Furries are the subject of general confusion and suspicion, which, to be honest, is not entirely unfair. Groups of people dressed like cartoon animals are a little disconcerting, whether in Disney Land or holiday parades. Remove them from a more official setting and place them on, say, the streets outside your local convention center, and being slightly freaked out makes sense.
Detox, however, has decided to strip away some of the unease surrounding the furry furnomenon (not sorry) by collecting and sorting through data related to the subculture. Using information gathered since 2009 in The Furry Survey, the article’s findings “[explore] who furries are, where they live, which species they prefer to emulate, the taboo topic of zoophilia, and more.”
The entire article, liberally seasoned with infographics, is filled with interesting trivia, but a few key facts stick out. For example, furries aren’t obsessed with sex (though they believe the general public thinks they are); mostly prefer to dress as foxes, wolves, and dogs; and are least interested in zipping up in suits resembling koalas or various primates. Lastly, thank god, the numbers show that, while there definitely are furries who are sexually attracted to actual animals, they don’t make up a large enough percentage of the group to characterize the whole.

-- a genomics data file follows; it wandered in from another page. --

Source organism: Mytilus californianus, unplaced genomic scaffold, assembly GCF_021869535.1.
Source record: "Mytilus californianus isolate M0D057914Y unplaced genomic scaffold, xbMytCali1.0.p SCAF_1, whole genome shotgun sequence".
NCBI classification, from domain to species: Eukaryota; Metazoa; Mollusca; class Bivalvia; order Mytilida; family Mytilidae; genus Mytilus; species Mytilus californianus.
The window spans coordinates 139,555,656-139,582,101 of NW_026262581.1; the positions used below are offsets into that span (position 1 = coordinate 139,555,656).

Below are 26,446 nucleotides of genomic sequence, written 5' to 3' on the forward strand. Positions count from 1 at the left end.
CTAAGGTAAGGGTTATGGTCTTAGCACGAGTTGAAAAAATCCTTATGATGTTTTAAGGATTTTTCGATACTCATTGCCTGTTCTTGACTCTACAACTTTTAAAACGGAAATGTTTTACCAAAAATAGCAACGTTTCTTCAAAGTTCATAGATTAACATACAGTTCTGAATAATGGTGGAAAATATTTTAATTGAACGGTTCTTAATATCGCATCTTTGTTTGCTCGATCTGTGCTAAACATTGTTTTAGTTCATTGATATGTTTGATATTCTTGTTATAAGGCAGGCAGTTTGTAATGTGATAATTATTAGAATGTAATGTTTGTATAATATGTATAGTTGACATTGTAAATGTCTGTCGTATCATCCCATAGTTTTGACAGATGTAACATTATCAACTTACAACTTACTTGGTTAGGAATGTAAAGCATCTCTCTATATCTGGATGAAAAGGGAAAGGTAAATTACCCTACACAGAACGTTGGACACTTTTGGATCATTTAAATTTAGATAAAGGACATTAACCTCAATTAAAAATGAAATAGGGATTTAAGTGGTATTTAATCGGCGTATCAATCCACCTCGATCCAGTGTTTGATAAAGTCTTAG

While none of this fully explains what exactly draws people to the trials, tribulations, and closet-bursting costume management of furry life, the article’s wide data set does show that the subculture is often mischaracterized. Less sexual fetishists than hobbyists, furries appear to simply enjoy dressing up as creatures that many of us would rather leave in our childhood’s cartoon-inflected nightmares. In a time so filled with hate and fear, it seems best to simply accept that, strange as it may be, some people just like wearing big weird animal outfits and leave it at that.